Having been bed-ridden with some kind of stinking cold for the past few days, I thought it appropriate to do something on health tonight. That's not the only reason, of course, nor even the main one. The main one is Labour's latest attempt to steal Tory policy thunder with an announcement by their child of a health minister, Andy Burnham, that filled this morning's front pages, to rig NHS waiting list figures by making taxpayers pay for other people to go private.
Aside from the fact that this is an admission of abject failure, and that this sudden pledge, designed as it obviously and dishonestly is somehow to "Tory-proof the NHS" (as one Labour apologist put it) in an area where they are making significant headway with some excellent policy commitments of their own, some might be tempted to argue that making use of surplus capacity in the private sector in this way is a good idea. They would be entirely wrong.
Three of the central reasons why they would be wrong are that, first, private health care is preferable to NHS care, and many millions of people choose to pay the extra cost, because the spare capacity, deliberately made, creates a better service and zero waiting times. The spare capacity itself is made possible by high levels of properly managed investment and best management practice. The NHS - and government - has a lot to learn from private health care. The effect of the government intervening and paying private hospitals effectively to solve the problem of over-demand and inefficiency in the NHS will be to spread the disease: it will kill spare capacity in the private system leading, inevitably and quickly, to price hikes. In the end, private patients will actually be squeezed out of the market by government subcontracting. Perhaps this is the Labour party's real aim.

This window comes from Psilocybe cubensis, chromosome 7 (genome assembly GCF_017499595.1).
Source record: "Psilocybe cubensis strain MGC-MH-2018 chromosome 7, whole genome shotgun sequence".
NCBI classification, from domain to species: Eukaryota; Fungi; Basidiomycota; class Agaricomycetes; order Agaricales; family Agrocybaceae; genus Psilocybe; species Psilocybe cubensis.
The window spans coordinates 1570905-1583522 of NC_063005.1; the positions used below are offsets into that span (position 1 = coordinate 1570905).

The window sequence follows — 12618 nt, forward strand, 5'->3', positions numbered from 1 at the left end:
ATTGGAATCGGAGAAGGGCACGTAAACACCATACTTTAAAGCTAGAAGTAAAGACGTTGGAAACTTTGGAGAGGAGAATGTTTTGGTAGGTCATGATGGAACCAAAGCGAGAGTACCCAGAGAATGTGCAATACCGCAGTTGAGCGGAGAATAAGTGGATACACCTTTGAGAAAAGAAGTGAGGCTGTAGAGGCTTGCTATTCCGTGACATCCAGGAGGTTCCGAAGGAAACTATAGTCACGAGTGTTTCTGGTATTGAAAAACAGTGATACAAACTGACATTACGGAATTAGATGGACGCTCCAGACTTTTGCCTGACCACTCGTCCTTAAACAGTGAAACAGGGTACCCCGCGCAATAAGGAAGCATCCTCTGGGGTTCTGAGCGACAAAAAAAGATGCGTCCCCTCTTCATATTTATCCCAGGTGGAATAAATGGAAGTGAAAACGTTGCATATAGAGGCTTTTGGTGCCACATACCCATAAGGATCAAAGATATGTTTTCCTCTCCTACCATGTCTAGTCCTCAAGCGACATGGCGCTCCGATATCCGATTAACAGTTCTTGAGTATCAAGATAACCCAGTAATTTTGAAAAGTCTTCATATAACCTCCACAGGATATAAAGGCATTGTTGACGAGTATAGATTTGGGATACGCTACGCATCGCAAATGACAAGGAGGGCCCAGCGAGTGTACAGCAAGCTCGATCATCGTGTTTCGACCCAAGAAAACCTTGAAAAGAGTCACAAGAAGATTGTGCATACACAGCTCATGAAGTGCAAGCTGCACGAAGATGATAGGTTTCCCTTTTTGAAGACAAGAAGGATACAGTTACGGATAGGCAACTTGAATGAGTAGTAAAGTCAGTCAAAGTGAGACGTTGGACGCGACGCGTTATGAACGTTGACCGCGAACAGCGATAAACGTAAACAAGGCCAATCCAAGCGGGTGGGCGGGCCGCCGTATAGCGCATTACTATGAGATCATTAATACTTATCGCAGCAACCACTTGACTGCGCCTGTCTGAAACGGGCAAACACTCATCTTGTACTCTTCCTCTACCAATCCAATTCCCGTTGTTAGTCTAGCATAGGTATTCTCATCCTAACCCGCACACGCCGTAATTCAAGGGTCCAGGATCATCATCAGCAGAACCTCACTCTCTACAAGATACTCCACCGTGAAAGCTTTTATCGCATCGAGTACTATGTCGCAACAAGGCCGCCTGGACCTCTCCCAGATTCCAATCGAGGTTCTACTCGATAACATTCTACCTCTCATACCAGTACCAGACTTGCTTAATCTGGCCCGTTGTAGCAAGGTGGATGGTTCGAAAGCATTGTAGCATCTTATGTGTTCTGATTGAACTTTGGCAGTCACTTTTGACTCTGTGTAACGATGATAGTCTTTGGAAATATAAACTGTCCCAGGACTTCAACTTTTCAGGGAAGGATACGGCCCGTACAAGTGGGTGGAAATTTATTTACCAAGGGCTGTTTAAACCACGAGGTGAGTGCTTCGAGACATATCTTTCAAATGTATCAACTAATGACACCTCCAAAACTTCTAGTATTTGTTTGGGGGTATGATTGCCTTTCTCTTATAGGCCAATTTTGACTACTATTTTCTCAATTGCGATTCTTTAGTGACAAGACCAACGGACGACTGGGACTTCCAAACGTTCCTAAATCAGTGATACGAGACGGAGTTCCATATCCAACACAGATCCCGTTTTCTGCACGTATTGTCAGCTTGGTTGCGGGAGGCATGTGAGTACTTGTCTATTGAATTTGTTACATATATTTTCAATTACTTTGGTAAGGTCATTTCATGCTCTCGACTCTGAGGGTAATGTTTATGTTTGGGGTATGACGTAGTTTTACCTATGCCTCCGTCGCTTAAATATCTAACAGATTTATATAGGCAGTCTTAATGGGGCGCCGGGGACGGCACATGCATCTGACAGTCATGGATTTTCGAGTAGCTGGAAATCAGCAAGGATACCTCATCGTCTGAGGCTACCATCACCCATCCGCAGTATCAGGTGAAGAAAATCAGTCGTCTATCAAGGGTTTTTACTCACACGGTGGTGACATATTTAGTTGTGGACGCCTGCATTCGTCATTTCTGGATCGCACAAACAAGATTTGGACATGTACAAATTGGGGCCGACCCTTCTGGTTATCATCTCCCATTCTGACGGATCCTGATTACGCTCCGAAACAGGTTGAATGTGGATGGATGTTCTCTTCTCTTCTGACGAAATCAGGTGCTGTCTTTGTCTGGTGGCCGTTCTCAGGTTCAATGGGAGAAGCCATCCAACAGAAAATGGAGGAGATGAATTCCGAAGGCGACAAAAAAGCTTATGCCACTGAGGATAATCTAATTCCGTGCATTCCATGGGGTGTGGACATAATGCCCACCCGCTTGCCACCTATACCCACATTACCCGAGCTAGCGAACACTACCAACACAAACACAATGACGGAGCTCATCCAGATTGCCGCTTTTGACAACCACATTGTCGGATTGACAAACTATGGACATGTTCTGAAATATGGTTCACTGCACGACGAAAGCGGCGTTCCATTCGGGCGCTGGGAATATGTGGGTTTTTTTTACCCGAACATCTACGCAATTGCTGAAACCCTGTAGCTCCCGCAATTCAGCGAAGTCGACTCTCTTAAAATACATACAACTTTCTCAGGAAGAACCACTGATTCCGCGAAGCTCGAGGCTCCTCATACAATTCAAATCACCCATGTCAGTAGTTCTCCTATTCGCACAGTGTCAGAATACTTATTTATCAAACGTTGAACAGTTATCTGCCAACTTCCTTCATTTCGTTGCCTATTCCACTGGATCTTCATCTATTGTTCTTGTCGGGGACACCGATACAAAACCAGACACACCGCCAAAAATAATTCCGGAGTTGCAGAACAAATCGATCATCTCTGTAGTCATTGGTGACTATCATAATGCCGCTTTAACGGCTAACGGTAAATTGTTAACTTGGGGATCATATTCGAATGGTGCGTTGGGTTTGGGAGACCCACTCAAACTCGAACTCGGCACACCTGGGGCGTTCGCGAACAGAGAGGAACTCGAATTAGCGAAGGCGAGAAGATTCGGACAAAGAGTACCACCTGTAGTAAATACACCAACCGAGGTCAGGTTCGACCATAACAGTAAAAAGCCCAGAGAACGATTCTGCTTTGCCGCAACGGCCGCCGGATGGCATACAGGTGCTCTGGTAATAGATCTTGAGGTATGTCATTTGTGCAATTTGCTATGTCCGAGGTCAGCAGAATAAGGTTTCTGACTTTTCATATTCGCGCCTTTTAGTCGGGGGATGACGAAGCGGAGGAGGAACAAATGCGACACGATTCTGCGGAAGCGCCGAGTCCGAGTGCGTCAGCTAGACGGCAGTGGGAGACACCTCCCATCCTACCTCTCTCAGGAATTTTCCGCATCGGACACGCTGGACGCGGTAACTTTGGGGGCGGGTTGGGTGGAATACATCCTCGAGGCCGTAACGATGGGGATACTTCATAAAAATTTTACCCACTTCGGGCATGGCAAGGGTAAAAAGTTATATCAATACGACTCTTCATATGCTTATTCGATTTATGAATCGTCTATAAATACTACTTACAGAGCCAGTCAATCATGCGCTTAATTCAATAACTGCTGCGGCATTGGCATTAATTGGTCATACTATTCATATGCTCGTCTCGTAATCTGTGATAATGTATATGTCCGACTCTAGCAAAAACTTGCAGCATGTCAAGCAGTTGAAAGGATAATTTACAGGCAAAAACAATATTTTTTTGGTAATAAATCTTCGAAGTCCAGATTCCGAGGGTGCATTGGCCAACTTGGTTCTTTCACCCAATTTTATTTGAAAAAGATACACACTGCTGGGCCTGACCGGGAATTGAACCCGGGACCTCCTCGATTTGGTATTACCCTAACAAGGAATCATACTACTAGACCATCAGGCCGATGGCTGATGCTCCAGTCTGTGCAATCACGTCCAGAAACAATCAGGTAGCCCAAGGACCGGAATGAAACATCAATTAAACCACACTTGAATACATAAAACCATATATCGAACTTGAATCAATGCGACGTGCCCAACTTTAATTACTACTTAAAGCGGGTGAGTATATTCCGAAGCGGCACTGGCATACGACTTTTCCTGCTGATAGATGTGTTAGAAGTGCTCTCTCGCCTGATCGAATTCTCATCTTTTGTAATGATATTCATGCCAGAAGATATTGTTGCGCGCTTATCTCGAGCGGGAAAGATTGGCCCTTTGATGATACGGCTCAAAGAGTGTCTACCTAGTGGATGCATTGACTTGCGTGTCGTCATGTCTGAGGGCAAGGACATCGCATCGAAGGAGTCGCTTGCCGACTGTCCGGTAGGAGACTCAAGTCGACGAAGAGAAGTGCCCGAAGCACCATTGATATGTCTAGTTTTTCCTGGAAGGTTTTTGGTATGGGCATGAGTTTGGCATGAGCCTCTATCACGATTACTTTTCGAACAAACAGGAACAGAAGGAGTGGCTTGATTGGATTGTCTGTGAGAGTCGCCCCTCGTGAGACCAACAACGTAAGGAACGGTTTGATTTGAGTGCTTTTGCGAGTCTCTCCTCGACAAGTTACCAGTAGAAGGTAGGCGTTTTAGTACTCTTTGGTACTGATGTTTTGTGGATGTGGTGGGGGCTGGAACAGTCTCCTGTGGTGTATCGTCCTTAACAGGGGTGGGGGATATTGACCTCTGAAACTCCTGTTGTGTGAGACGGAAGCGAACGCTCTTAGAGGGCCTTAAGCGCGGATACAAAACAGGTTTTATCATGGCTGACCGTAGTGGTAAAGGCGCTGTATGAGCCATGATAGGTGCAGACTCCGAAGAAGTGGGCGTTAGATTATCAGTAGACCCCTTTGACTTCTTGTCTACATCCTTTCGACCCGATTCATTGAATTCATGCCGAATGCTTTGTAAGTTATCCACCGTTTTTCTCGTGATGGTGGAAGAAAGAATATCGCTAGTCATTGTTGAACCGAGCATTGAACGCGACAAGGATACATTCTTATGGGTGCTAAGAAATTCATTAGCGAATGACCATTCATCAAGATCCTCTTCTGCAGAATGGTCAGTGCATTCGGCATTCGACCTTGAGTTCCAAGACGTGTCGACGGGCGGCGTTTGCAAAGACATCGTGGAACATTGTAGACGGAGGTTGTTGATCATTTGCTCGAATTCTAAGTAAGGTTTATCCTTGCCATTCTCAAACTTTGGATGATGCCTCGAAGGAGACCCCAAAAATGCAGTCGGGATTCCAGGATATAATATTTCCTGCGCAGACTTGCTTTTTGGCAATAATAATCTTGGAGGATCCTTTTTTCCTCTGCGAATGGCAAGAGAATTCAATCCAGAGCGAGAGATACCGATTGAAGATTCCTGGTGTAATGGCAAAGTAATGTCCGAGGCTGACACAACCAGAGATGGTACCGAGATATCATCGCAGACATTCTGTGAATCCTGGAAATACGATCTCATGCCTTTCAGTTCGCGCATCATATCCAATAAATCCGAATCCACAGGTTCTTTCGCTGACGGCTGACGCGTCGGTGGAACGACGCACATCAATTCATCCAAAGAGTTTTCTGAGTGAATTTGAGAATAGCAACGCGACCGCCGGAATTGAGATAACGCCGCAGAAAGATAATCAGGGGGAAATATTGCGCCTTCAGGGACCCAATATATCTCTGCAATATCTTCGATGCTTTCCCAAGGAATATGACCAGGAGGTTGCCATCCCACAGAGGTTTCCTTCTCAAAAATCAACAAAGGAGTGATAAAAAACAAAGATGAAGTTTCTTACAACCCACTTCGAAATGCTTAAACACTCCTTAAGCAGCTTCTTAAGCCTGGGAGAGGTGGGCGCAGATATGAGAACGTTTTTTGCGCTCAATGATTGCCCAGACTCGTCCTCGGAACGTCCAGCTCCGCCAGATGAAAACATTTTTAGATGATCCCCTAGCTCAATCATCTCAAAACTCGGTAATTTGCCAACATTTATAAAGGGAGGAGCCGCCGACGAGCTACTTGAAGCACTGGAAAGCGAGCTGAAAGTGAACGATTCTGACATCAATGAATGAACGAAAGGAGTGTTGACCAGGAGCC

The second of the central reasons why this is such a bad idea is partly a moral one. It's not just private patients who will end up being clobbered by a government that once again seems willing to rig the market to mask its own total incompetence. It's the taxpayers as well. Who does this government think it is? It must think people are astonishingly stupid if it thinks they will not notice that they will be paying for the same health service (already the most expensive and inefficient in the world) twice if, God forbid, this government actually won the next election and brought these measures in. It is not only an insult to the electorate's intellegence, however, it is morally wrong for a government to use legislation to fleece the population for political and dishonest motives. Those motives? 1. To massage waiting list figures; 2. To further the notion that "entitlement", in the socialist sense, is some sort of moral absolute and is something that only the state, not the market, can fulfil; 3. To embarrass the Tories (though I'm not sure how they expect this policy announcement will achieve that); 4. Possibly to gain some control of the private healthcare system by, effectively, buying it off. Some might have their doubts about this last one, but people should never forget that it has always been a long term aim of the Left to kill off all competition to the state provision of services, particularly in the areas of education and health.
The third central reason why this is such a bad idea is, of course, the most simple to grasp and straightforward to explain - and it's the most powerful: it's Labour's idea and it would be a Labour ministry trying to enforce it. The past 12 years tell us very clearly, especially when it comes to PPP or PFI or subcontracting arrangements with and within the NHS (and everywhere else), that it would be a full-scale, monumentally costly catastrophe.
Health care is never free, but at least with the Tories there's a chance we might get a bit more value for money. If this Labour government is re-elected all we will have is less and less for more and more - and Burnham's blustering policy announcement proves that point perfectly.